The February Almanac
Republican legislators may be enviously looking north this month, as Canada issues a $2.00 coin and begins phasing out its $2.00 bill: the Republicans' Contract With America calls for replacing the dollar bill with a coin, but efforts to this effect in Congress have failed. Estimates of savings to taxpayers from such a substitution--the life-span of a coin is 20 times that of a bill--range from $100 million to $400 million a year. Opponents include the Clinton Administration, which cites public sentiment (three quarters of those polled last year did not want the dollar bill eliminated, in part because coins are bulkier); the U.S. Mint (which has a stash of the unpopular Susan B. Anthony dollar coins, from 1979 and 1980, in its vaults); and the Sierra Club and the Audubon Society, which object to the added strip-mining a dollar coin would require.
The figure is specious on several counts. The only authentic record of the sale appears in a 1626 letter by an official of the Dutch West India Company, who writes of a vessel recently returned from New Netherland with news that settlers there had made a trade: "they have bought the island Manhattes from the wild men for the value of sixty guilders. . . ." When the letter--itself only a secondhand report--was translated into English in the 1870s, 60 guilders was converted to $24 on the basis of nineteenth-century exchange rates, and this figure has never been adjusted for inflation. Even a corrected dollar amount would be largely meaningless, however, because the Dutch paid not in cash or even in trinkets but in manufactured metal goods such as knives and ax heads--implements that were of little worth to the Dutch but of immeasurable value to Native Americans who were lacking the technology to produce such tools themselves.
This month Florida decides whether to try to buy a 32,000-acre sugar plantation between Lake Okeechobee and Everglades National Park. If the sale is concluded, the land will be converted to marsh, thus bolstering the area's natural water-storage and filtration capacity--a key to preserving the fragile ecosystem of the Everglades. In addition, the decline in sugar production will reduce the flow of pollutants into the park. The purchase is a major goal of Florida's Everglades Forever restoration project; the federal government may also get involved, by taxing sugar production nationwide to help fund the purchase. Predictably, the sugar industry--which benefits from a controversial price-support program and is widely blamed for much of the degradation of the Everglades--opposes the sale and the tax proposal, citing a potential loss of jobs on the plantation and the need to compete with heavily subsidized foreign sugar companies.
Nervous flyers can perhaps take heart this month, as the Federal Aviation Administration inaugurates a national electronic database for monitoring air-transportation safety. The Safety Performance Analysis System (SPAS) will help FAA inspectors quickly detect problems in particular aircraft and airlines as well as industry-wide. SPAS can compare a given craft's performance with that of similar-sized planes. It can also examine repair stations, training programs, and personnel in all organizations under FAA surveillance. The system was designed in collaboration with the Department of Defense, which hopes to use it to evaluate its own planes. Also this month, a national toll-free 24-hour hot line to counsel victims of domestic violence is scheduled to begin operation in Austin, Texas. The hot line is funded by a $1 million federal grant authorized by the 1994 crime bill.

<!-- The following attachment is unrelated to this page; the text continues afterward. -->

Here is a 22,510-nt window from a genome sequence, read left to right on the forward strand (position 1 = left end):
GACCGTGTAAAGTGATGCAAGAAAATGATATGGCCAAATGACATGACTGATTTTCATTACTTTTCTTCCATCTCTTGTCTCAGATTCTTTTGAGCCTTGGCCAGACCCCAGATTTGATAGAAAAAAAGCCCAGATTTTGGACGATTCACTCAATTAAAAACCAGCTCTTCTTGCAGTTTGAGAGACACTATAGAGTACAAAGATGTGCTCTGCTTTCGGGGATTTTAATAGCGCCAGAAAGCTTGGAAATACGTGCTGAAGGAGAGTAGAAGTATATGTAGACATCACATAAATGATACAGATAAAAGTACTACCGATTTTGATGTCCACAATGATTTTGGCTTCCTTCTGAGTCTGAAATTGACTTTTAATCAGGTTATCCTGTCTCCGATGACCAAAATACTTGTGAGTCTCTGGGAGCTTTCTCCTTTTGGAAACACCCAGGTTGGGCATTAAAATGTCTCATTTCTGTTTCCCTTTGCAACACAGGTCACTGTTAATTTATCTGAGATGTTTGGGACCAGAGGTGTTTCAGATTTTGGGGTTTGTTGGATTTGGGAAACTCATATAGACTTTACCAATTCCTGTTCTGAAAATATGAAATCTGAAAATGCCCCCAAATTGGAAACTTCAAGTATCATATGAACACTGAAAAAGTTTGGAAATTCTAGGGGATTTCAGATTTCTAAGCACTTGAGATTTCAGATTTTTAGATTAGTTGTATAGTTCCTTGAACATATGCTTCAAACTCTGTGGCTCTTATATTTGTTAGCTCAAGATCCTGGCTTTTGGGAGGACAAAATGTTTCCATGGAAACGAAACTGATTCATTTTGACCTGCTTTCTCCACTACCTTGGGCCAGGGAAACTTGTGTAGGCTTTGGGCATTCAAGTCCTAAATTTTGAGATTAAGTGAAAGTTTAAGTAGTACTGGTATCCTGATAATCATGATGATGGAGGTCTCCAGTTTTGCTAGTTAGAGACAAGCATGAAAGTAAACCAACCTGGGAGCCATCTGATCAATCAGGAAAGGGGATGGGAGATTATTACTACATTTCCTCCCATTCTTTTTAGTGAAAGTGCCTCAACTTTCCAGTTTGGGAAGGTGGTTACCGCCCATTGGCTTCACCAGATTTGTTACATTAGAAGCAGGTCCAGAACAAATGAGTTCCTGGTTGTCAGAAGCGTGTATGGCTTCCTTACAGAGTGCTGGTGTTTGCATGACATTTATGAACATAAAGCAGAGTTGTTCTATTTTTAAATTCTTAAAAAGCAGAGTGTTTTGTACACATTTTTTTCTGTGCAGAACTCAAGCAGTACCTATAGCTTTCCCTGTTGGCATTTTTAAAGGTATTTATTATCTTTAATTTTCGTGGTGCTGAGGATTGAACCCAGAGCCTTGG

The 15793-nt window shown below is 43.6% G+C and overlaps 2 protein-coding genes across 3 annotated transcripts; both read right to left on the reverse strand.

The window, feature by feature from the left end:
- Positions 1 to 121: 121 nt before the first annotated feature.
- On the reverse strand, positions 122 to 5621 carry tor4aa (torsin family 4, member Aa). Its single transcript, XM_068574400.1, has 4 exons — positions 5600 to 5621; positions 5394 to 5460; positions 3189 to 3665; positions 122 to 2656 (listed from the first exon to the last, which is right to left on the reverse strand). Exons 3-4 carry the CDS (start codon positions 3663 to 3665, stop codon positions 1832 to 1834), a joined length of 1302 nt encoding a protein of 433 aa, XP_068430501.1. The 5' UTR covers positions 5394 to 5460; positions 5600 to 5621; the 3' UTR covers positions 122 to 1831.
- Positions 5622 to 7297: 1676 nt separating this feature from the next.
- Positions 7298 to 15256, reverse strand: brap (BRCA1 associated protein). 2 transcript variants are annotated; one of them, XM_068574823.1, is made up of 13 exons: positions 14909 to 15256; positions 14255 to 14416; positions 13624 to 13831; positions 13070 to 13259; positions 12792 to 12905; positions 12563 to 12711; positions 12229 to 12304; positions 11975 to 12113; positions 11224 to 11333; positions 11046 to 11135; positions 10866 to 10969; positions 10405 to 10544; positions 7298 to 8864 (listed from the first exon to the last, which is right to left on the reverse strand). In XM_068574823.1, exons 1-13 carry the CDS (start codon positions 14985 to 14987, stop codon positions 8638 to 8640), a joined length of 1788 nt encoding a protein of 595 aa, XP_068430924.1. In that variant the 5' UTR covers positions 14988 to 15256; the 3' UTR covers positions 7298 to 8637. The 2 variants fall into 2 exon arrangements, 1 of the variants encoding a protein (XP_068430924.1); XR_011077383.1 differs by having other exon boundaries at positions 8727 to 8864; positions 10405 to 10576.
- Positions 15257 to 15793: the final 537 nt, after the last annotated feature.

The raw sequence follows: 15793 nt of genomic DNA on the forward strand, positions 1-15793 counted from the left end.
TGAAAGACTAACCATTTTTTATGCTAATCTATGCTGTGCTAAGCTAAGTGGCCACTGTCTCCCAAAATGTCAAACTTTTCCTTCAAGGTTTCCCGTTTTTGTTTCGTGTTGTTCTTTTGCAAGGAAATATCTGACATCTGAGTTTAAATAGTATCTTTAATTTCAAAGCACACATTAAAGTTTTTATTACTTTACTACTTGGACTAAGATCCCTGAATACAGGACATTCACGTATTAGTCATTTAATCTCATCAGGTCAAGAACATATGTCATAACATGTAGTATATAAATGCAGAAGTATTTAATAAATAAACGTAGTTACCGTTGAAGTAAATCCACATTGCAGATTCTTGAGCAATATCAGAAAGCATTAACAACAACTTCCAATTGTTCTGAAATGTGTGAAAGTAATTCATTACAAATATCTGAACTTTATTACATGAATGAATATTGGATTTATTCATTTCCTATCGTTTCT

Some of the nation's museums will get a boost this month, as the Knight Foundation and the Pew Charitable Trusts award the first grants from their jointly run national Museum Loan Network, designed to facilitate the sharing of museum collections. Some 15 to 20 grants, ranging from $5,000 to $30,000, will be given this year to help institutions pay for various aspects of the borrowing and lending process. The network is also planning to establish a database that will provide all museums with information about objects available for loan. The escalating costs of mounting exhibits have kept an increasing number of objects from public view, a situation that the network is hoping to help remedy: one prominent curator estimates that up to 90 percent of the country's museum holdings currently languish in storage.
February 2, Venus, which is brilliant in the southwestern sky just after sunset for much of the month, tonight is joined by Saturn. 4, Full Moon, also known this month as the Hunger, Trapper's, and Frightened Coyote Moon. 21, Venus lies just above the upper horn of the crescent Moon just after sunset. 29, Leap Day.
Agnes Repplier, writing in the February, 1921, issue of The Atlantic Monthly: "There are, indeed, devout Christian communities which expend their time, money, and energy in extinguishing in the breasts of other Christians the faith which has sufficed and supported them. The methods of these propagandists are more genial than were those of the Inquisition; but their temerity is no less, and their animating principle is the same. They proffer their competing set of dogmas with absolute assurance, forgetting that man does not live by fractions of theology, but by the correspondence of his nature with spiritual influences moulded through the centuries to meet his needs. To counsel the doubtful is a Christian duty; but to create the doubts we counsel is nowhere recommended. It savors too closely of omniscience."
Illustrations by John Ursino
The Atlantic Monthly; February 1996; The February Almanac; Volume 272, No. 2; page 14.
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